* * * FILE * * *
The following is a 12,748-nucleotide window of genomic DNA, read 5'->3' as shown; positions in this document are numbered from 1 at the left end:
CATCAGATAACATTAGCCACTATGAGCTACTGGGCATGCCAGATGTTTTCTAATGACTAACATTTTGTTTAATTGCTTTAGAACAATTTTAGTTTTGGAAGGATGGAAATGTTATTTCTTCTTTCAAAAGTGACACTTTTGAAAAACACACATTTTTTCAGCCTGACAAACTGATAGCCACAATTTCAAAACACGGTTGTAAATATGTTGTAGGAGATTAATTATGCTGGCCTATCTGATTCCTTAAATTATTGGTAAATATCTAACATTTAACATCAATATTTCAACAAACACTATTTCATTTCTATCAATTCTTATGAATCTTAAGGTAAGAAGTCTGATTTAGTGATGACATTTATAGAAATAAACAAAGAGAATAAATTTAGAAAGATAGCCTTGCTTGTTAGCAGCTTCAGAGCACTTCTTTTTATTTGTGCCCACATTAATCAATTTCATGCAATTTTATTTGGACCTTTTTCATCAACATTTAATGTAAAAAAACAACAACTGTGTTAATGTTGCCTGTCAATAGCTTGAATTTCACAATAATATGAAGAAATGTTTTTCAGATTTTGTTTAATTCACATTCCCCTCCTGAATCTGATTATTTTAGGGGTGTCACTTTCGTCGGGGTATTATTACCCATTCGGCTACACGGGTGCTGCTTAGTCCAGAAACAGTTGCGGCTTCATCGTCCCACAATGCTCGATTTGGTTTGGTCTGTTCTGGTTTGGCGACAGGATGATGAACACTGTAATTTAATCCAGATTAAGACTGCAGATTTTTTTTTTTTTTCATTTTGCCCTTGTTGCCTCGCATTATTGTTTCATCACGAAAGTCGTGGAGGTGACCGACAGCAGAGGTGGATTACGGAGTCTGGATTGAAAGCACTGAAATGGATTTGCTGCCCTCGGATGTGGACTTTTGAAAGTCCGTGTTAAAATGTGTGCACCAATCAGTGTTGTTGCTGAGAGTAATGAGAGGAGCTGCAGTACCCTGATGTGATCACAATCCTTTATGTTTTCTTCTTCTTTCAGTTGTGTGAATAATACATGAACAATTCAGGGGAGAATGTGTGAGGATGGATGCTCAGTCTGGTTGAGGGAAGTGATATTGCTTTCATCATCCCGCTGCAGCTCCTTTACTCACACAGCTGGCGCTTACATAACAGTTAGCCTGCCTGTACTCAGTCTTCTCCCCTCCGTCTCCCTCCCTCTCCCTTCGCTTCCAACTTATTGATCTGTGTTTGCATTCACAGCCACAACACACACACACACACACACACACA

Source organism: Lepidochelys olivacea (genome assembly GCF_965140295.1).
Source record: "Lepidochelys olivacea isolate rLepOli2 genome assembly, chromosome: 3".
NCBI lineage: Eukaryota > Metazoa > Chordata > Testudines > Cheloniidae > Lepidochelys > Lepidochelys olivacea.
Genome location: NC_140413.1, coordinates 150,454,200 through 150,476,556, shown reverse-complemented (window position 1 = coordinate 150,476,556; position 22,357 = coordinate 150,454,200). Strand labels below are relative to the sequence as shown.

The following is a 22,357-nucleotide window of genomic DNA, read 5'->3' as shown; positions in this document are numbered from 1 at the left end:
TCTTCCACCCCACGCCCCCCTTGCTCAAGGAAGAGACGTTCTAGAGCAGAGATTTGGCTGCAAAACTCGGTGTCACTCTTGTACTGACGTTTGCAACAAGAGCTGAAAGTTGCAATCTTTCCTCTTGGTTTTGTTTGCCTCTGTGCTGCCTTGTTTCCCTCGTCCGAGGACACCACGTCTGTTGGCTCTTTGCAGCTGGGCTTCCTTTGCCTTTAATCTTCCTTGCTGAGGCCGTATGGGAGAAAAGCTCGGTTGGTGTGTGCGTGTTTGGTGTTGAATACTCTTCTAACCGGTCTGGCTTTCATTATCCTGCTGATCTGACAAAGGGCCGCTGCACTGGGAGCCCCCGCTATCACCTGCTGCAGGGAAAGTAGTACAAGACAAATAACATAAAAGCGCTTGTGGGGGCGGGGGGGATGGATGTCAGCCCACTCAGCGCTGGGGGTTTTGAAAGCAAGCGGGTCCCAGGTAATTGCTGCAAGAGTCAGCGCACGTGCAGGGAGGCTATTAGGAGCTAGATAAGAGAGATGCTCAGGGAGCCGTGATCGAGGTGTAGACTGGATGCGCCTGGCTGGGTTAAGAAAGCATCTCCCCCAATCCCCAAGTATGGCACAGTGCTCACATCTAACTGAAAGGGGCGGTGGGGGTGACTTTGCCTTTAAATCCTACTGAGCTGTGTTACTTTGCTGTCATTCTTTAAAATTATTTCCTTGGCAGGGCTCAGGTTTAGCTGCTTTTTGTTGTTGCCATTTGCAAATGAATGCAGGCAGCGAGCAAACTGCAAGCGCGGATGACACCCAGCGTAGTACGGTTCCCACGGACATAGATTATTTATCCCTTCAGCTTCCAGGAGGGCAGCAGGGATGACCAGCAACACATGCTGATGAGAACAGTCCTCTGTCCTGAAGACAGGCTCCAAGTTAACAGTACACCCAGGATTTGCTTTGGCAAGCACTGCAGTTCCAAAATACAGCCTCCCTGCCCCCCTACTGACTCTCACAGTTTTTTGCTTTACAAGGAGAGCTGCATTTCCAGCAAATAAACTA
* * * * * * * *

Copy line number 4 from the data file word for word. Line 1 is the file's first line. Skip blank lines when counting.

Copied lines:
Source record: "Lepidochelys olivacea isolate rLepOli2 genome assembly, chromosome: 3".